4. raydee wandered off on a tangent and got lost says:

    Well, google has been scanning libraries as part of its Google Books project for a while now, haven’t they? I’m really looking forward to finding some Google Editions of some *damned* obscure titles. There is so much that is good, but out of print.

    • ecwis says:

      I love Google Books. It’s pretty great for historical research. A lot of the information in 19th century books is not online in any other place.

  5. kalikala says:

    At the beginning of the 21st century, the Umbrella Corporation had become the largest commercial entity in the United States. Nine out of every ten homes contain its products. Its political and financial influence is felt everywhere. In public, it is the world’s leading supplier of computer technology, medical products, and healthcare. Unknown, even to its own employees, its massive profits are generated by military technology, genetic experimentation and viral weaponry.

  6. aloria says:

    I love the idea of e-book readers, really, and have been itching to get one, but I simply can’t bring myself to do so until

    1) There is a universal format for e-books that I can use, so I won’t be locked in to a particular reader. I have an iPod, but I’m not required to get iTunes-DRM’ed music, so if I ever want to go to something else, I am free to do so.

    2) I own my files, meaning whoever sold them to me can’t willy-nilly delete/expire/whatever them off my device

    3) The kinds of books I want will likely be available for my particular ebook reader

    I can see #2 happening to my satisfaction using something similar to what iTunes does for their DRMed files. Unfortunately, #1 won’t happen because it would either require DRMless books or cooperation among the different vendors. Even if I’m willing to accept that, and face the risk that I can never switch away from Sony or Nook or Kindle without losing my books, I still face the risk of #3, which is the books I want not being available for my particular device (but perhaps for another.)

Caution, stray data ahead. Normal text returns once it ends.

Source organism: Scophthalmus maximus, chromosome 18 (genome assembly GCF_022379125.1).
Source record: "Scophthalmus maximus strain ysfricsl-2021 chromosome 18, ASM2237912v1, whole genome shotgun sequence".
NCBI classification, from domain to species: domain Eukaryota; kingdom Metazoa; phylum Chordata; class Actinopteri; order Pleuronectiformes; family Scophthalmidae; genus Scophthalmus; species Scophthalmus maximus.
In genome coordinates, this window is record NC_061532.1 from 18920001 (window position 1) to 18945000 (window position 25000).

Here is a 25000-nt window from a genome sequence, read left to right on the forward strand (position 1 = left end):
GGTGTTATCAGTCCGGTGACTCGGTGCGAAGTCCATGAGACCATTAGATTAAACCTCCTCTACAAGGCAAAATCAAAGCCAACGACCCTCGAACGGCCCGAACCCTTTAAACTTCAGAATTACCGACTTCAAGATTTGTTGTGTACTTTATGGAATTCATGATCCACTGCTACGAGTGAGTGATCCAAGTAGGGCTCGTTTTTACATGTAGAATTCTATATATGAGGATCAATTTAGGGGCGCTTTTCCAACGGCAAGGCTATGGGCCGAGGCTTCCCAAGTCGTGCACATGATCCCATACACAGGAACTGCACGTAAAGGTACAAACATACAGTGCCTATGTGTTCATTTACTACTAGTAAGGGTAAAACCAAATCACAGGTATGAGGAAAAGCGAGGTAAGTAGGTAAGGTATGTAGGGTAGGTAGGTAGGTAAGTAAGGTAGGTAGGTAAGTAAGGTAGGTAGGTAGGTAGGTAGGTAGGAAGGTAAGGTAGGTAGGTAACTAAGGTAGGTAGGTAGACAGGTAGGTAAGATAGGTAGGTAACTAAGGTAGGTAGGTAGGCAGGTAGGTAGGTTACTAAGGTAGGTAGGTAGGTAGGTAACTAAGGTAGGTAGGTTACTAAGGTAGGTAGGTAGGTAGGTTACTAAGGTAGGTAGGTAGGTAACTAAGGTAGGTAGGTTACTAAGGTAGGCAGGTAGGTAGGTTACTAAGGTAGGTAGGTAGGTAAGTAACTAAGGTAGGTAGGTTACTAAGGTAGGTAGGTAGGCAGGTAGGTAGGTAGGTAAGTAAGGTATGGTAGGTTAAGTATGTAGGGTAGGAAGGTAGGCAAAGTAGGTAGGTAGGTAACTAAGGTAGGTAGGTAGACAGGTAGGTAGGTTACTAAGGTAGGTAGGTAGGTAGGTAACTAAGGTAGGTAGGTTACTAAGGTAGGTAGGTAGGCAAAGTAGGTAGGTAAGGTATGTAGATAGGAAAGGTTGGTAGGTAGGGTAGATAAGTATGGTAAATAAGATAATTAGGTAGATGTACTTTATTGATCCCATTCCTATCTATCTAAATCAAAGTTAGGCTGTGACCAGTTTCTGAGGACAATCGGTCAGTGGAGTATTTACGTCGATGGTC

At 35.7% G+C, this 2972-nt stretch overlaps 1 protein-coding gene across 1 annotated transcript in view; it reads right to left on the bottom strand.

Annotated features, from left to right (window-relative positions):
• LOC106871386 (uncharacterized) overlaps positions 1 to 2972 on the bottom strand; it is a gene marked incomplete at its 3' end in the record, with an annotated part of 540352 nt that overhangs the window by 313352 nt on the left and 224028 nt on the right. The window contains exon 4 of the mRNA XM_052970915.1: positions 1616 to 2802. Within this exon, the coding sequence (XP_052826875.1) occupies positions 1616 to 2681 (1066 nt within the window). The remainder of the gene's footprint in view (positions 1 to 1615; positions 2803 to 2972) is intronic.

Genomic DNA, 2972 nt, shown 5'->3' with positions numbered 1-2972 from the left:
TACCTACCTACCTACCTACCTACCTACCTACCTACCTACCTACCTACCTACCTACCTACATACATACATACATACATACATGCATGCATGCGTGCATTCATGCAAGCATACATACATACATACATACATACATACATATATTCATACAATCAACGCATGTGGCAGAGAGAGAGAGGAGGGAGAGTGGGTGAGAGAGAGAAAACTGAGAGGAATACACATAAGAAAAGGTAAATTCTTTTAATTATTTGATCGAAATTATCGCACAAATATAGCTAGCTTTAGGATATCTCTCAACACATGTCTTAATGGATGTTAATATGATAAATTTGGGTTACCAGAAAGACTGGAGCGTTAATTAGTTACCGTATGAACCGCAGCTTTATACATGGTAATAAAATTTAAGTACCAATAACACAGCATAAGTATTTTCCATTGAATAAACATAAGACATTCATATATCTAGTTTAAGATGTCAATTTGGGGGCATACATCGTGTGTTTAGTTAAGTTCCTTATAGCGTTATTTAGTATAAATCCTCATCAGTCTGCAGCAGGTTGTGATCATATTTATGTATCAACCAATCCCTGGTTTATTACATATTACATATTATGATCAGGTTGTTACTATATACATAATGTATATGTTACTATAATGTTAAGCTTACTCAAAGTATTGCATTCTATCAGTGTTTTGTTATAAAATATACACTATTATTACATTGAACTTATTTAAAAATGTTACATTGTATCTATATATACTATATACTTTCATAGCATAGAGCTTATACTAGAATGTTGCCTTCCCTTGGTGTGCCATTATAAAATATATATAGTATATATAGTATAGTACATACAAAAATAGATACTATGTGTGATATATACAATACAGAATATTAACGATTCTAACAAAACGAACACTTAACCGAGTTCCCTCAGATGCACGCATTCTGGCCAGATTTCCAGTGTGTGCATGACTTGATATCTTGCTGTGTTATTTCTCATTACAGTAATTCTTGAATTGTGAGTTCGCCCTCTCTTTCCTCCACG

So honestly, e-books look like great fun, but I doubt I’ll ever feel comfortable enough with the state of things to get one.

    • SirWill says:

      I have a Kindle. I have bought books from sources other than Amazon and read them on my Kindle. Kindle can use mobipocket format which is fairly open.

      I will admit that I bought 1 from the sony book store, stripped the DRM, and converted it for use on my Kindle.

      Would it be nice if one device could handle all formats? Yep. I think the key thing is buying books without DRM. If you can do that, you can convert it for any device. The problem with one device for all formats is DRM, Nobody wants to license all formats for one device. Let alone people like Amazon don’t want to allow their books on a device other than their own.

    • ktetch says:

      I used to read ebooks on my palm Vx (until the wife put my jeans int he wash without checking the pockets…)

      It was cheap, handled most of the formats of books at the time (dunno about kindle) through a program called AportisDoc (it converted most formats to it’s own format with drag+drop, and queued the newly created pdb for sync) which meant you owned your own files too.